Assessment of significance

SHR Criteria a)
[Historical significance]
Tempe Railway Station is of State historical significance as a major station on the Illawarra line developed from 1884 in two distinct phases. The station retains two 1884 platform buildings, along with a 1918 overhead footbridge structure and stairs, and original (though reclad and re-roofed) 1918 overhead booking office.
SHR Criteria b)
[Associative significance]
The steel footbridge, stairs and newel posts have historical association with Dorman Long & Co, designers and manufacturers of the footbridge.
SHR Criteria c)
[Aesthetic significance]
The Tempe Railway Station 1884 platform buildings are of aesthetic significance as fine intact examples of vernacular railway platform buildings of the late Victorian period with some Victorian Rustic Gothic style influence.

The 1918 steel footbridge and stairs are of aesthetic significance as an intact representative footbridge structure designed and manufactured by Dorman Long & Co and are a landmark structure within the relatively visually isolated setting of the station.

Tempe Railway Station is also of aesthetic significance for its interesting setting, with open space to the west, the Cooks River to the south, and a densely built up residential area to the east.
SHR Criteria d)
[Social significance]
The place has the potential to contribute to the local community's sense of place, and can provide a connection to the local community's past.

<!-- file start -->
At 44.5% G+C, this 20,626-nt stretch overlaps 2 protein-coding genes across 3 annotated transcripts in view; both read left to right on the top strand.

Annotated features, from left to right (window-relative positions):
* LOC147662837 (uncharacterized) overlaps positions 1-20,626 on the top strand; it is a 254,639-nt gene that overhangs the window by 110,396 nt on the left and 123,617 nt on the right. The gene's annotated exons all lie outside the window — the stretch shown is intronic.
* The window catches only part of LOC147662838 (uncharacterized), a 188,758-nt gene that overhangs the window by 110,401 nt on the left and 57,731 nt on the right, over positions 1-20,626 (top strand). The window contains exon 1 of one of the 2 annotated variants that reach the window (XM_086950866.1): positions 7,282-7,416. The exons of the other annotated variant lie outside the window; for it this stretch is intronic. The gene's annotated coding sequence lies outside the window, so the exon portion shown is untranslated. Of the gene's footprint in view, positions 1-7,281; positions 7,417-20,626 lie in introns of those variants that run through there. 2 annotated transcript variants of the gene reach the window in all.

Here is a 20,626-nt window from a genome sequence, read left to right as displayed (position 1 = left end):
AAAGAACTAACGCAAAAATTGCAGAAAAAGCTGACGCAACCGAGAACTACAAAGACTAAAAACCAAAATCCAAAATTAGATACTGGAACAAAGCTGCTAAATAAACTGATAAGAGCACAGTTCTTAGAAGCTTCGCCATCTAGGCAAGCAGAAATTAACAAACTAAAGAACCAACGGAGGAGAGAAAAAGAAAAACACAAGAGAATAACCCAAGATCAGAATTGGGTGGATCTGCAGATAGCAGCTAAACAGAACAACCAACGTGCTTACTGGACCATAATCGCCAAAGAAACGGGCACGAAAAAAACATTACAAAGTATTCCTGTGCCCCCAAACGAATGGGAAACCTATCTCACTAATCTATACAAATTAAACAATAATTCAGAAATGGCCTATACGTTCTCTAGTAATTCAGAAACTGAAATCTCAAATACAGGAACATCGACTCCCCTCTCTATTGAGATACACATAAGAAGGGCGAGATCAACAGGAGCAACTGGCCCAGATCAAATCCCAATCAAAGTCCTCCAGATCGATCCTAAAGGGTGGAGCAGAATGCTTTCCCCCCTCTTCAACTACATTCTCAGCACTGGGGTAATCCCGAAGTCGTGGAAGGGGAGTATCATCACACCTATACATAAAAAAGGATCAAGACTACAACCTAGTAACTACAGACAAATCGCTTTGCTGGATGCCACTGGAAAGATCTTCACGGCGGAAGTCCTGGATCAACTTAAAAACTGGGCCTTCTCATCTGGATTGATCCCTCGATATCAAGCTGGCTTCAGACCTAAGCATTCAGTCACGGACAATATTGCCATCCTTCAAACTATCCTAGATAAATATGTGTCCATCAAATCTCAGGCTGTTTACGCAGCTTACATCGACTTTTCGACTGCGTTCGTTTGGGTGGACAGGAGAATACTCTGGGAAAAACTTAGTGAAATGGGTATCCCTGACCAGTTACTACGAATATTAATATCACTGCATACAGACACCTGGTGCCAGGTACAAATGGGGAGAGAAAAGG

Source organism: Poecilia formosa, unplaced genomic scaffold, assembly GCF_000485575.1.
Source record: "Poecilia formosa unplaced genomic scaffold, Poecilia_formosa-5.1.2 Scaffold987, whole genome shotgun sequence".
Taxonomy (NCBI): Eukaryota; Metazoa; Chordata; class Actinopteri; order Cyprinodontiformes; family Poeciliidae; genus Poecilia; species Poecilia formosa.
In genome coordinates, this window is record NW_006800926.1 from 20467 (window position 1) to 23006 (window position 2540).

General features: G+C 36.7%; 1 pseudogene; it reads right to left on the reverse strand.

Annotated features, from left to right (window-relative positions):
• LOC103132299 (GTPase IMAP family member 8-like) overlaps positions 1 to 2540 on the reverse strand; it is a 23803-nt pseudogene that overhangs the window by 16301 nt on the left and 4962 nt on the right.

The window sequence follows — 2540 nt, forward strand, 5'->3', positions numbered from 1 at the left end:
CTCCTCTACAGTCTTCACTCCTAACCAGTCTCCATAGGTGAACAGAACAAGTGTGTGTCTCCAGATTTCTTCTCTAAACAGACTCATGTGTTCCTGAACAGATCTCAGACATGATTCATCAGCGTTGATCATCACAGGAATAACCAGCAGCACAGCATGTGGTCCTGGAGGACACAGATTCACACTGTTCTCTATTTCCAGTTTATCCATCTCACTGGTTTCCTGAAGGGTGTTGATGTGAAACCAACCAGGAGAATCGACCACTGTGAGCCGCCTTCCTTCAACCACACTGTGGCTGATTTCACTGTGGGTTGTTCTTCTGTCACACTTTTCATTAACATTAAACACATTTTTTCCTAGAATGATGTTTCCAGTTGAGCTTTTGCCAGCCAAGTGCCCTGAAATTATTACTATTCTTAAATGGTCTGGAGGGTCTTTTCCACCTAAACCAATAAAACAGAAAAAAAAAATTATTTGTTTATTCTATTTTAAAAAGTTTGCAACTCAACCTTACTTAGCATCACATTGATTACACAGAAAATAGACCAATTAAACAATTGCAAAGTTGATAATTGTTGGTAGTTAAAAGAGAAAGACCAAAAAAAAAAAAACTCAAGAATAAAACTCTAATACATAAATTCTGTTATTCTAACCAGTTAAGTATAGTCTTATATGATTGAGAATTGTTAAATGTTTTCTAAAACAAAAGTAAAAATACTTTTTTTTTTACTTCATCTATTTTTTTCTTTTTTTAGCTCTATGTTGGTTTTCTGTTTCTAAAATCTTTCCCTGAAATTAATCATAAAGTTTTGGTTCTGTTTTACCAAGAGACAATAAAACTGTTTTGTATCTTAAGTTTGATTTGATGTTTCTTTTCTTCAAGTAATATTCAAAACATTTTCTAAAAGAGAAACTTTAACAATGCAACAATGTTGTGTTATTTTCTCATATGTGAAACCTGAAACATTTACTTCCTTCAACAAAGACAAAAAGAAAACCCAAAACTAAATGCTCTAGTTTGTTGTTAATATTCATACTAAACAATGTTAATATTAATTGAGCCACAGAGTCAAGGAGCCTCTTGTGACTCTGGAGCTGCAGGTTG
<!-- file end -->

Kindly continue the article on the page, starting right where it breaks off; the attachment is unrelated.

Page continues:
SHR Criteria f)
[Rarity]
The two 2nd class brick platform buildings are rare as Tempe is one of only 3 stations on the Illawarra line retaining platform buildings of this period and type (the others being Arncliffe and Sydenham), and the only station with two extant largely intact buildings of this period. The original 1918 overhead booking office is now considered rare (despite recladding). The extant exterior and interior detailing of the 1884 platform buildings at Tempe is considered rare on the Illawarra line. The 1918 steel footbridge and stairs are considered rare for their level of intactness. The overhead booking office, originally one of 45 similar offices, is now considered rare (despite recladding).
SHR Criteria g)
[Representativeness]
The 1918 footbridge and stairs are representative of Dorman Long & Co steel footbridge and stair structures of this period (30 such footbridges were built from 1909 to 1935, 28 in the Sydney metropolitan area). The 1884 platform buildings are representative of vernacular late Victorian period railway buildings (one of a set including St Peters, Sydenham) of 1880s railway platform buildings on the first section of the Illawarra line.